Saturday, September 30, 2006

Logbook: Atlanta

Atlanta1I honestly don’t know where the week has gone. It seems like only yesterday that I was writing to say I would be all caught up by now. I do know what I have been doing, of course... Much of the week has been happily occupied with visiting old friends here in Atlanta, hanging out with my friend Ken and a great deal of “socializing.” Ken is an active member of the Atlanta social scene and has very graciously included me in everything: parties, gallery openings, dinners and other spontaneous social combustions. I have to admit that it’s quite a bit more than I’m used to and I’ve had to start pacing myself!

Atlanta2I have also had a lot of fun spending time alone with Ken’s sons, Max and Jake. They are very enjoyable to be with and are quite entertaining. Between asking a million questions a minute and switching gears every few seconds, they make sure there is never a dull moment. There are a few pictures of them on the Photos page. We spent most of today together while Ken attended a business meeting. A highlight of our day was a trip to The Varsity -- an Atlanta landmark -- which I was pleased to see still serves the singularly most disgusting yet irresistible food on the planet. It hasn’t changed a bit since I started eating there 30 years ago! Although I expect to be in Atlanta for at least another week before heading south toward Costa Rica, I have begun to strategize my route and means. Stand by for details -- and more postings from Atlanta -- as The Voyage of Macgellan continues...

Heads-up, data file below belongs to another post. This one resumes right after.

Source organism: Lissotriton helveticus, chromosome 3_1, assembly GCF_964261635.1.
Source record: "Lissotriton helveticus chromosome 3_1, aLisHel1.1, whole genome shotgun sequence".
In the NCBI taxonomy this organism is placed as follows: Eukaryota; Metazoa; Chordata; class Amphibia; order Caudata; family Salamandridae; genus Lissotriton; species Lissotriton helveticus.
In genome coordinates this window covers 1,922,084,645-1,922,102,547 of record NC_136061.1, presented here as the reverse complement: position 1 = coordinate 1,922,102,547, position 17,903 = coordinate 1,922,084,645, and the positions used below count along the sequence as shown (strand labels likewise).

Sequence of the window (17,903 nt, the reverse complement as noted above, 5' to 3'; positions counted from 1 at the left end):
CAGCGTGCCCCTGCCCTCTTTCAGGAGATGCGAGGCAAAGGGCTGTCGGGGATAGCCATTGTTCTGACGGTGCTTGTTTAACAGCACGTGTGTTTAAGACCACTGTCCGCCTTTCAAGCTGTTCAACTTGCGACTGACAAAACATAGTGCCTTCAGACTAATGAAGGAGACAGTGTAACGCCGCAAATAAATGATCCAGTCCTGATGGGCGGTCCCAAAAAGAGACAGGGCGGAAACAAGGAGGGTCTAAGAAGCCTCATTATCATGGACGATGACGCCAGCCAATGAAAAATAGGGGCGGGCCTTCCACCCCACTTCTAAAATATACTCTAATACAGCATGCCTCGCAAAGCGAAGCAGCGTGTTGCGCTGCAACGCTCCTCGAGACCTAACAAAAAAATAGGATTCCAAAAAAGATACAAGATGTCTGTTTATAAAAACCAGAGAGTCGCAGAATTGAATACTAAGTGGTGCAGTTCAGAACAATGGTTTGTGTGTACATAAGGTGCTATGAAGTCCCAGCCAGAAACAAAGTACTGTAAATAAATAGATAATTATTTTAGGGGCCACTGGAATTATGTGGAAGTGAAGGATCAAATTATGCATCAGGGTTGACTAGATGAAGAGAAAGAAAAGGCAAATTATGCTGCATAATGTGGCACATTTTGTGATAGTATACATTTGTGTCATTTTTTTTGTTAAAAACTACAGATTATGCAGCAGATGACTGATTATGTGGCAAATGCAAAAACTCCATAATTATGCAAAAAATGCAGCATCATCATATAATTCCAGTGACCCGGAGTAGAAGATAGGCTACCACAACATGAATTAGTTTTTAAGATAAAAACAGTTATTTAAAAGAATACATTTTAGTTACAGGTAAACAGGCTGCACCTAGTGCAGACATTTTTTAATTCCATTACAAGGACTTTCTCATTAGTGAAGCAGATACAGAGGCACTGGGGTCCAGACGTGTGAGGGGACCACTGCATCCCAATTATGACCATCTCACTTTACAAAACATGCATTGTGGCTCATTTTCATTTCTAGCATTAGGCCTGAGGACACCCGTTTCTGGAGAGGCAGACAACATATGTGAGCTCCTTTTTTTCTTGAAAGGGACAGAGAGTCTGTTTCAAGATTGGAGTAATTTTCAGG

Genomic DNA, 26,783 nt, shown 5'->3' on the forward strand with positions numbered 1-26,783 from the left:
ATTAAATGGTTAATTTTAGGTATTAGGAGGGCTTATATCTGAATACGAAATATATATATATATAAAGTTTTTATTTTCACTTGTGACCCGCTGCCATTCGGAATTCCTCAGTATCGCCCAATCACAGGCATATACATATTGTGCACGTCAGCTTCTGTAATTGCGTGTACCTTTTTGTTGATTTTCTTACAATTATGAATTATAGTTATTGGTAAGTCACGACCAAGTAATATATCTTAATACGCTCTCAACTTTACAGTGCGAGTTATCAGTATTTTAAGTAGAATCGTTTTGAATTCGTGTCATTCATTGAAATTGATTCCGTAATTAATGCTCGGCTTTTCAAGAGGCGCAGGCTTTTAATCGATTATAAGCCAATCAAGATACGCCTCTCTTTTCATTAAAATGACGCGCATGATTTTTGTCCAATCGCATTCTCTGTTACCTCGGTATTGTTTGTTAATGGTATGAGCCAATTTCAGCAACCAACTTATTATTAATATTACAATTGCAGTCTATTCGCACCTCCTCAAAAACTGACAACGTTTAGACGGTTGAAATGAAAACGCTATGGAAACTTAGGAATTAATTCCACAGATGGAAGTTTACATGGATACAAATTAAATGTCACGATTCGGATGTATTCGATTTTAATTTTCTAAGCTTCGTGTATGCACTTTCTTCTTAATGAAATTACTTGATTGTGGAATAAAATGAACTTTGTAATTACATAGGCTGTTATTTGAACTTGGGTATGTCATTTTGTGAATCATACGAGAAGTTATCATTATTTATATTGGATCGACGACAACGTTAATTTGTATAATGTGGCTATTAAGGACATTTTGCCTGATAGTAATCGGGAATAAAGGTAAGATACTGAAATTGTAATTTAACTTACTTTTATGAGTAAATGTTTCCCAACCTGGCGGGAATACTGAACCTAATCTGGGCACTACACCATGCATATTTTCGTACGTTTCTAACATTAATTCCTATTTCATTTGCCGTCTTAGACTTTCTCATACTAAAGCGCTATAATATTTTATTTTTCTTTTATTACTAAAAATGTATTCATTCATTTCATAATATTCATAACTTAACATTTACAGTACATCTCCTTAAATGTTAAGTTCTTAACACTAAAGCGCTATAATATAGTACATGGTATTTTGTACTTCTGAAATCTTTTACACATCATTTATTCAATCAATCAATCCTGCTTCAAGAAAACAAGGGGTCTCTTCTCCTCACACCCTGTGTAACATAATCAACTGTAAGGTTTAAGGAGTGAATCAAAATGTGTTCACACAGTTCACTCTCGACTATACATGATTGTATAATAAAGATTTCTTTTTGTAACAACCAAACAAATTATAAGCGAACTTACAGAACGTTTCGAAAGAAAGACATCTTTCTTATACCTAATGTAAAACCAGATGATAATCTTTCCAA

Monday, September 25, 2006

Logbook: Gone Racing

Goneracing2No sooner did I get to Atlanta and settle down to do some very overdue iLife than Kenny said, “Pack your gear, we’re going racing!” So off we went to Savannah -- to the Roebling Road race track -- for a weekend of SCCA racing. What an experience! Kenny’s car is a race built ’88 Camaro and he is second in the point standings for the year (Behind a guy whose car -- Kenny is quick to point out -- is at least 300 pounds lighter and substantially more powerful.) Friday was a test day and Kenny got lots of “seat time” in four sessions during which he and his crew -- especially crew chief George -- made many adjustments to prepare the car for racing. Saturday was qualifying and the race was yesterday. Kenny was delighted to finish in second place and win a medal for the season. I shot a ton of photos and have put just a few of them in the Photos page. We got back to Atlanta late last night and I have spent the day in iLife (as you can tell by the new Reports that are finally available). As soon as I get caught up on a few more postings I will put together a full racing Report -- including some outstanding in-car video that I was able to get thanks to George who let me attach a camera mount in “his” car. My trusty -- and now fully shock-tested -- Canon S2IS camera performed great and you will feel like you are in the car when you see the video! Look forward to some of the best stuff yet from Atlanta as The Voyage of Macgellan continues...

Saturday, September 23, 2006

Report: Race Day